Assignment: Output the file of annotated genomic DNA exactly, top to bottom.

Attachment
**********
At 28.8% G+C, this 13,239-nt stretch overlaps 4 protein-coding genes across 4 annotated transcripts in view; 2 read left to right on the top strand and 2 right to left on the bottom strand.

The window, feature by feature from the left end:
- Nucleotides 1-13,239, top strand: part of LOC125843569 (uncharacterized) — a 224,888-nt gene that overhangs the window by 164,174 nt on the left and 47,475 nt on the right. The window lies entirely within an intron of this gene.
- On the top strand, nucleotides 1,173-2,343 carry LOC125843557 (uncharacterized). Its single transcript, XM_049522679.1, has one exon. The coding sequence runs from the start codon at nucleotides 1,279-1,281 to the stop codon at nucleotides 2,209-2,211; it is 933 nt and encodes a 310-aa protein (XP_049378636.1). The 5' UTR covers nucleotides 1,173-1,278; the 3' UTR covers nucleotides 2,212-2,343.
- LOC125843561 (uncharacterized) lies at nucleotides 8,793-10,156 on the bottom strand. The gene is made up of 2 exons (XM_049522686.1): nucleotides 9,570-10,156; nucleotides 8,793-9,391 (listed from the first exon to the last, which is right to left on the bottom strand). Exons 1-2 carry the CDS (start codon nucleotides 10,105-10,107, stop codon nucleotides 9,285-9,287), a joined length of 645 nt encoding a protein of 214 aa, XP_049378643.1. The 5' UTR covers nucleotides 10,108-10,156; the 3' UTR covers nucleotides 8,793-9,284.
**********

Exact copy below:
At 28.8% G+C, this 13,239-nt stretch overlaps 4 protein-coding genes across 4 annotated transcripts in view; 2 read left to right on the top strand and 2 right to left on the bottom strand.

The window, feature by feature from the left end:
- Nucleotides 1-13,239, top strand: part of LOC125843569 (uncharacterized) — a 224,888-nt gene that overhangs the window by 164,174 nt on the left and 47,475 nt on the right. The window lies entirely within an intron of this gene.
- On the top strand, nucleotides 1,173-2,343 carry LOC125843557 (uncharacterized). Its single transcript, XM_049522679.1, has one exon. The coding sequence runs from the start codon at nucleotides 1,279-1,281 to the stop codon at nucleotides 2,209-2,211; it is 933 nt and encodes a 310-aa protein (XP_049378636.1). The 5' UTR covers nucleotides 1,173-1,278; the 3' UTR covers nucleotides 2,212-2,343.
- LOC125843561 (uncharacterized) lies at nucleotides 8,793-10,156 on the bottom strand. The gene is made up of 2 exons (XM_049522686.1): nucleotides 9,570-10,156; nucleotides 8,793-9,391 (listed from the first exon to the last, which is right to left on the bottom strand). Exons 1-2 carry the CDS (start codon nucleotides 10,105-10,107, stop codon nucleotides 9,285-9,287), a joined length of 645 nt encoding a protein of 214 aa, XP_049378643.1. The 5' UTR covers nucleotides 10,108-10,156; the 3' UTR covers nucleotides 8,793-9,284.